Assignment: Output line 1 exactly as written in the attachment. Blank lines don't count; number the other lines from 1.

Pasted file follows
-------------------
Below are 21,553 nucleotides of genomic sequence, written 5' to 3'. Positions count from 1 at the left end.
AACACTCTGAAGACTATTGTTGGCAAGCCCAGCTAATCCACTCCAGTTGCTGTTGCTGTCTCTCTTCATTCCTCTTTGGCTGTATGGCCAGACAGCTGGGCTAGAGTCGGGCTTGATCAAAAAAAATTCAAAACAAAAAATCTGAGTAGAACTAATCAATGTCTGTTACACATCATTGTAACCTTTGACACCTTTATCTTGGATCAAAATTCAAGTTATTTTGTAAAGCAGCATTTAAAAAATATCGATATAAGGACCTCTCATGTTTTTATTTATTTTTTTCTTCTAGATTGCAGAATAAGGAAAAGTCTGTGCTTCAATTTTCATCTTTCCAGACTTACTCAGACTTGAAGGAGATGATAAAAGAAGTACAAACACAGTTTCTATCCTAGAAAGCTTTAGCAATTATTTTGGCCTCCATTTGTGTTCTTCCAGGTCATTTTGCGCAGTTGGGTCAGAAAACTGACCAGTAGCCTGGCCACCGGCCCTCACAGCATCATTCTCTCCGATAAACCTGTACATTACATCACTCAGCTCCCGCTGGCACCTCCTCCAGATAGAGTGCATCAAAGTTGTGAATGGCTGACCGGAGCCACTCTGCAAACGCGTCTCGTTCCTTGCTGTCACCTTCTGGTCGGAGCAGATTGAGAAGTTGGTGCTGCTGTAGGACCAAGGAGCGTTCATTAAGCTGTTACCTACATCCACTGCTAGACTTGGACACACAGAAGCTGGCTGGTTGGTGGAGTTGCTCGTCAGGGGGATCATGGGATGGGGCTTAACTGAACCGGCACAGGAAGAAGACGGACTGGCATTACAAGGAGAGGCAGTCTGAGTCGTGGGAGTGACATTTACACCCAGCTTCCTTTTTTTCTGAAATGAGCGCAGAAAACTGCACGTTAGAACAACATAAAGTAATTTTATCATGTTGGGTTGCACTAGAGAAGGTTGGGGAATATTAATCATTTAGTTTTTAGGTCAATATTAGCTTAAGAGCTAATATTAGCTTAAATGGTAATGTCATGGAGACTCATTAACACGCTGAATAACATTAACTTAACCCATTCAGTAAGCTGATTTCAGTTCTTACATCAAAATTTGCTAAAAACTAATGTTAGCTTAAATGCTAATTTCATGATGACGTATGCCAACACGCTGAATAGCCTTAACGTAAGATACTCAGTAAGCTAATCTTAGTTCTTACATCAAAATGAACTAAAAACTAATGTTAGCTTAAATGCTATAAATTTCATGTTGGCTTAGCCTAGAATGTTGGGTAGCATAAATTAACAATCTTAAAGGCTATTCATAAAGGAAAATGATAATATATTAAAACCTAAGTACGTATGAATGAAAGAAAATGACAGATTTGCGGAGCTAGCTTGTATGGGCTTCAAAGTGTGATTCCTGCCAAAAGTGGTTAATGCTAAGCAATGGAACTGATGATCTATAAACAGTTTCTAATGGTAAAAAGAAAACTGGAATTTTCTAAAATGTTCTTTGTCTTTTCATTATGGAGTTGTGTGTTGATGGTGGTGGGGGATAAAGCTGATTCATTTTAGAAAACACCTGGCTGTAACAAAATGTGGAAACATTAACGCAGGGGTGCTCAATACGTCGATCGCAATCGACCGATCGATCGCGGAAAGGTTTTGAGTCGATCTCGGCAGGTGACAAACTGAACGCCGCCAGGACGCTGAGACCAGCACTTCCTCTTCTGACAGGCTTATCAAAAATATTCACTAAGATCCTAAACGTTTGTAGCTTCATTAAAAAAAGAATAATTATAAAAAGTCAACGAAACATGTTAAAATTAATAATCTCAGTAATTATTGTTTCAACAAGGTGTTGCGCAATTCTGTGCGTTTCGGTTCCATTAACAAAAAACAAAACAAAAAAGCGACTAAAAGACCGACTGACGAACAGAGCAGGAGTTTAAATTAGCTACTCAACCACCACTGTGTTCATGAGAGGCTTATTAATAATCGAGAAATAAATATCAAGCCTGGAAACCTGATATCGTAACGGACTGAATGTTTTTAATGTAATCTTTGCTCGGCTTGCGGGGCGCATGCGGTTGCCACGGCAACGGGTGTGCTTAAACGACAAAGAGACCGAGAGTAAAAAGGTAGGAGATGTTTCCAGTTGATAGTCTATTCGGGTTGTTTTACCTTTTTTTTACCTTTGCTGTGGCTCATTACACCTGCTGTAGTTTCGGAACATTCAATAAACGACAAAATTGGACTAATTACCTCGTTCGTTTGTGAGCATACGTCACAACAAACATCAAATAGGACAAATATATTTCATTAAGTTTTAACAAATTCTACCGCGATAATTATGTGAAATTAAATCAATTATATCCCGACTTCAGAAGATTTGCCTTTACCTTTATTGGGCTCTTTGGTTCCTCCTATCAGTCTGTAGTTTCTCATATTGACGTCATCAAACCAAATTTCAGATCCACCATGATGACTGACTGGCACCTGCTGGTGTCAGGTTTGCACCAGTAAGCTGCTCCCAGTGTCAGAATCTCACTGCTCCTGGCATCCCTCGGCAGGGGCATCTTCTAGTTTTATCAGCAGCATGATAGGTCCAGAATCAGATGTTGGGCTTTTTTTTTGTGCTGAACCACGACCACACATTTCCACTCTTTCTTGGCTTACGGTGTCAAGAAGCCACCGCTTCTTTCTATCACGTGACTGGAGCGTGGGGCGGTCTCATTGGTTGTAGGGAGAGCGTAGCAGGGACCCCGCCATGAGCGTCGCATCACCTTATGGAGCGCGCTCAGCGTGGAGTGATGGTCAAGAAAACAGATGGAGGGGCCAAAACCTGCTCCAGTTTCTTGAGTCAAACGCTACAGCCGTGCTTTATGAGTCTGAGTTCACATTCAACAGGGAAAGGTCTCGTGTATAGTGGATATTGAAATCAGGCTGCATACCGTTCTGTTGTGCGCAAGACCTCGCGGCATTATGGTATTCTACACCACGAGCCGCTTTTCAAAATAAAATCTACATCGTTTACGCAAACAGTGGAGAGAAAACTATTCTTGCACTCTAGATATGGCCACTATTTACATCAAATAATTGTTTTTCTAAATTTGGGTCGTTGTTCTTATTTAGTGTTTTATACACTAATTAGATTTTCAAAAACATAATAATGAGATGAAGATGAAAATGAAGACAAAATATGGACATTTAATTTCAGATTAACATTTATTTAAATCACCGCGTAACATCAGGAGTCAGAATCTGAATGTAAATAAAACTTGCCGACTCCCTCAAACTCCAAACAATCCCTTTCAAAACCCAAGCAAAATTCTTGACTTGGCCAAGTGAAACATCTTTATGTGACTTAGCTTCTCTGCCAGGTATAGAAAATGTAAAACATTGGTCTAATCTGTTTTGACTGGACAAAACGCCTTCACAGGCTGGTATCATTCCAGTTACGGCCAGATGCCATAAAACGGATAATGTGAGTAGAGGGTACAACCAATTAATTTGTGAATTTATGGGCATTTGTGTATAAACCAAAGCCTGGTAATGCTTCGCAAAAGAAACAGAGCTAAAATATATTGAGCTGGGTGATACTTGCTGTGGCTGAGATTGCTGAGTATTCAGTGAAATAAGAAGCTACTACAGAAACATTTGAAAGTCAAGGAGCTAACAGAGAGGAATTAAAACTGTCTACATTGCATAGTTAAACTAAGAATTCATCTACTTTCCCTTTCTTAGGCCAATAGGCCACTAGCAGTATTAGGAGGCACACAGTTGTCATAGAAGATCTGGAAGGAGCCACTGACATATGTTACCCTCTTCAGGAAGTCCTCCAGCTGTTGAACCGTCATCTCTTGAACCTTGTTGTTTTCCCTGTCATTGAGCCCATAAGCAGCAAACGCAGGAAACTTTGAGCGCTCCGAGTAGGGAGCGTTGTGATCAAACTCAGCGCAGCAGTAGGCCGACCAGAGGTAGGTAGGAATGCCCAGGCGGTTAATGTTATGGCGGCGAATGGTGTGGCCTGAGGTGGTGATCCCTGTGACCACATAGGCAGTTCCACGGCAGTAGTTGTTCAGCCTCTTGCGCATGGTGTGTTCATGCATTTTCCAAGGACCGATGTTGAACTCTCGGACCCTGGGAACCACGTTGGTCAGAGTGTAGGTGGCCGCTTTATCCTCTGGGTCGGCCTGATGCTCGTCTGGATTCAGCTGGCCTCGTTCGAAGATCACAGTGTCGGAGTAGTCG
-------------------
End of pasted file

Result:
Below are 21,553 nucleotides of genomic sequence, written 5' to 3'. Positions count from 1 at the left end.